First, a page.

TL;DR: This is a habit and as such, him noticing you pulling away is unavoidable. The quickest and easiest way to break a habit is deprive him of his reward for a period of time. I'd suggest being straightforward and taking a two week break from the lunches and then approaching him about cutting down the days.
Why keeping it "inconspicuous" is hard
It's funny that you call this a "habit," because that's exactly what him inviting you and then eating lunch with you every day has become.
According to NPR, a habit is formed from 3 parts, called a "habit loop":
First, there's a cue, or trigger, that tells your brain to go into automatic mode and let a behavior unfold.
This is lunchtime at your work or his stomach growling or a glance at the clock right around noon.
Then there's the routine, which is the behavior itself
This is his invitation or him going over to your desk or however you begin your lunch.
The third step...is the reward: something that your brain likes that helps it remember the "habit loop" in the future.
This is you eating lunch together, namely his opportunity to socialize (which from what you said is rare) while also getting a break from work. If he likes you it's probably also getting spend time with you.
Because this is a habit and probably near automatic for him at this point, a sudden absence of your lunchtimes will immediately standout to him. He will notice that you're distancing yourself, no matter how you do it. As such, I'd like to challenge the premise of your question. I don't think it's possible to be "inconspicuous" here. That being said, what's the best way to distance yourself without ruining the friendship and making things awkward?
Breaking the habit
The NPR article goes on to talk about how to break a habit. Namely by removing the cue and reward. In your case, it's not possible to remove the cue, but you can remove the reward. I would suggest that you spend a week or two without having lunch with him. After that long breaking his habit, when you go back to lunch with him again it will be far easier to cut it down to a day or two a week without him pushing for more. He may also find other people to have lunch with in that time! No matter what happens, two weeks without you will help break his reliance on you.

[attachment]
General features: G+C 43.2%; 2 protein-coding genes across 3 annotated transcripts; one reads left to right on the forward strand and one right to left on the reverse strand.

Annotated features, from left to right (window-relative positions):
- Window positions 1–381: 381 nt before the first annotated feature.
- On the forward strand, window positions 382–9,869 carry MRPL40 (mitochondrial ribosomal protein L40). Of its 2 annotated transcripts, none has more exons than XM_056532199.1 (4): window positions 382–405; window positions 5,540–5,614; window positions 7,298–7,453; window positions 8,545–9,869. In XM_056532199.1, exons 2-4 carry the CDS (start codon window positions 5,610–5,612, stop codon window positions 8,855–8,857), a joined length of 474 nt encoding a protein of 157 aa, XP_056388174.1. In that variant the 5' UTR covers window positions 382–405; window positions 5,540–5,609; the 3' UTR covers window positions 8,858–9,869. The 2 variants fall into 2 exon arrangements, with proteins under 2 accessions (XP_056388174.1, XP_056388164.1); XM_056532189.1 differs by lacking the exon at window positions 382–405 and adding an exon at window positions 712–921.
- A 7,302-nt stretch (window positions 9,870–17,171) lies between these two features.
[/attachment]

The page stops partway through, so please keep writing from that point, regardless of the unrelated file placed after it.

A "conspicuous" solution
To do this, I'd be straightforward and tell him in advance that you don't want to eat with him for the next two weeks:
Hey [friend], I feel like we've been eating lunch together a lot lately and I've been wanting to mix things up for a while. I have some coworkers that I've been meaning to catchup with and things have been getting crazier around the office so I won't even be able to leave some days*--how about we take a break from all the lunches for the next two weeks?
*Feel free to swap this whole sentence up to the star out for any other personal reasons. You've just mentioned in a comment that you want time for personal reflection--that would be something perfect to bring up here! Or that you want time away from all of work--coworkers included.
Note that I've given three seperate reasons for taking a break in that excerpt (all of them true from what you said in this comment) and none of them insinuating that your coworker is at fault for this situation. You want to try to make this about you (especially if they're shy/self-concious!).
Once the two weeks are up, tell him that you'll be willing to do lunch 2-3 times a week, but you've found that you enjoy a little time to yourself to take a break from everything work related. At this point, as explained, he should be far more amenable to not eating every day.
Best of luck!